Guidelines for HCV positive RT candidates recommend treatment with interferon α (α-IFN) in adjusted doses for renal function[93,95], although studies in this population[96,97] have shown the advantage of IFN and RBV to provide persistent SVR. The very severe anemia and heart failure caused by the combinative regimen avert clinicians from using it in clinical practice[97]. However, the addition of very low doses RBV (200-400 mg three times weekly) under thorough monitoring (weekly measure of hemoglobin, application of high erythropoietin doses and iron supplementation) could result in HCV RNA clearance and allow more patients to get on to the list[93]. The preliminary results for five RT candidates with CHC treated with the triple regimen of IFN, RBV and DAAs (four received telaprevir and one boceprevir)[98,99] are very promising. Telaprevir and boceprevir has not required dose adjustment to renal function so far. After 12 to 48 wk of triple therapy, viral load disappeared in 4/5 of patients, while moderate, almost expected side-effects were noted. These were dysgeusia, diarrhea and anemia, leading to the increase of the doses of erythropoietin and the modification of RBV doses.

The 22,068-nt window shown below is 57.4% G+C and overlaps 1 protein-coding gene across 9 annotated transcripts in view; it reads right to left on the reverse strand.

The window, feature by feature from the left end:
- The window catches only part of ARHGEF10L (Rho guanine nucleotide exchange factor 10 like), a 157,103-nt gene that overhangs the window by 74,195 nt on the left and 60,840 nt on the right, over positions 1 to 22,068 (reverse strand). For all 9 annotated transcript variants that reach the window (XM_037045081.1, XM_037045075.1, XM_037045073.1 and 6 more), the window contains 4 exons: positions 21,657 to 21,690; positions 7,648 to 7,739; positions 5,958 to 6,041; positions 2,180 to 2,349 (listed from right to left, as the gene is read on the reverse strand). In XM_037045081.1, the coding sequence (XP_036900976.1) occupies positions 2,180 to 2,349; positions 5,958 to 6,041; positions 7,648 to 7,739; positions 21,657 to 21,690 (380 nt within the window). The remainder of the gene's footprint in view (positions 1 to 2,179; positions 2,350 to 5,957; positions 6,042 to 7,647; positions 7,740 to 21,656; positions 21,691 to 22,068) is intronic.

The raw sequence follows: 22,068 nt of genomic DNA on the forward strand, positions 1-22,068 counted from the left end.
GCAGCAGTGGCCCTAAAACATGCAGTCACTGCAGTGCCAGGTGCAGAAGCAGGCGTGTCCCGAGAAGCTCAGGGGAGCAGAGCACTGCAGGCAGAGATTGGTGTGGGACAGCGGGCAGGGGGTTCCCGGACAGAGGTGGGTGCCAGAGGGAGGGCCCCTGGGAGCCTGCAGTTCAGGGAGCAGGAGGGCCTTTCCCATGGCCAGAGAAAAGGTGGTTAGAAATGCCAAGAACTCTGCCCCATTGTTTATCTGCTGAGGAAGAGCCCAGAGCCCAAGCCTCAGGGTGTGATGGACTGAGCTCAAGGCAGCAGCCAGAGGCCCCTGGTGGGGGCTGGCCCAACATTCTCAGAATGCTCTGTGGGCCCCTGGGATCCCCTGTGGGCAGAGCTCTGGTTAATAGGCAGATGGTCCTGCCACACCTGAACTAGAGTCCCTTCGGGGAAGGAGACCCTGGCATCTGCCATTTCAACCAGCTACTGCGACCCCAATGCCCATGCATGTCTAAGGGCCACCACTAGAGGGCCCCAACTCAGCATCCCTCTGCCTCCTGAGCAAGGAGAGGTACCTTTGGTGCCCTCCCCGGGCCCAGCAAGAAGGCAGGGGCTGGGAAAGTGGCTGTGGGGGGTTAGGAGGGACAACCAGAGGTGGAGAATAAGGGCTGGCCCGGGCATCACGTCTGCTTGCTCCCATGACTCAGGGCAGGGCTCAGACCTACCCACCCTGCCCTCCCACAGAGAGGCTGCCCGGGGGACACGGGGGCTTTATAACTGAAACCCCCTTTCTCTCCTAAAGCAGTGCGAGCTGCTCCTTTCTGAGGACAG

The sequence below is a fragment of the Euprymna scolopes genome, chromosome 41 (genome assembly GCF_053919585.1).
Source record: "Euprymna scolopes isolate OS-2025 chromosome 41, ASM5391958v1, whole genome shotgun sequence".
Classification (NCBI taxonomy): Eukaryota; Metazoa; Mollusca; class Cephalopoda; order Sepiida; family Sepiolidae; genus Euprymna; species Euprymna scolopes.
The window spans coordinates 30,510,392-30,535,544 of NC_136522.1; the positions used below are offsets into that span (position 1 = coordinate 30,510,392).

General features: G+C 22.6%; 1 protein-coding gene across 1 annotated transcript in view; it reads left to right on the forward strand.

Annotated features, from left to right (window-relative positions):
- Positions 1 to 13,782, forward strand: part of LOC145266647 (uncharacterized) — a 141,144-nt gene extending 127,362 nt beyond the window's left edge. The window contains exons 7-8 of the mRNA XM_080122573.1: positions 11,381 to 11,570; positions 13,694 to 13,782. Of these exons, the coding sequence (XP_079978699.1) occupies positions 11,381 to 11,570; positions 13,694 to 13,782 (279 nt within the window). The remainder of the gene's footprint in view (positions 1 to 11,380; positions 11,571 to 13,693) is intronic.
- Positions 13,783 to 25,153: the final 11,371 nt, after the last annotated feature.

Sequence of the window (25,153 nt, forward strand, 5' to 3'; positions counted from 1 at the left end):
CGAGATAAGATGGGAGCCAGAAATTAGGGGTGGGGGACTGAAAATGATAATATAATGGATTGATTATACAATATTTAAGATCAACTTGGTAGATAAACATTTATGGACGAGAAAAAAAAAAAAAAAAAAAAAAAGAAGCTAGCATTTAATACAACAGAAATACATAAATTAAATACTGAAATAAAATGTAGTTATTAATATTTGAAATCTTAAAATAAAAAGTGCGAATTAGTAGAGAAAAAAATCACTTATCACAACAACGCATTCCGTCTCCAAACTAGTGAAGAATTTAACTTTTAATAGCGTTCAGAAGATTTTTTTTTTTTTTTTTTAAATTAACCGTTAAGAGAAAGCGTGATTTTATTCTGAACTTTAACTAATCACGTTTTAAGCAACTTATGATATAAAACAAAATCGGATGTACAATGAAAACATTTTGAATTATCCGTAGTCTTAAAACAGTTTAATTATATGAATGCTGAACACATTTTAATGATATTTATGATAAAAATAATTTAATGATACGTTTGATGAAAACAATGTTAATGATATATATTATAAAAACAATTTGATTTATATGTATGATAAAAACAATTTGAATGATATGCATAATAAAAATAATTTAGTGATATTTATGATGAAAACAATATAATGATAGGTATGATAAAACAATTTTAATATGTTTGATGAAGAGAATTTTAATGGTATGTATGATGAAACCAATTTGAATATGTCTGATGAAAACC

HBV positive and HCV positive renal transplant recipients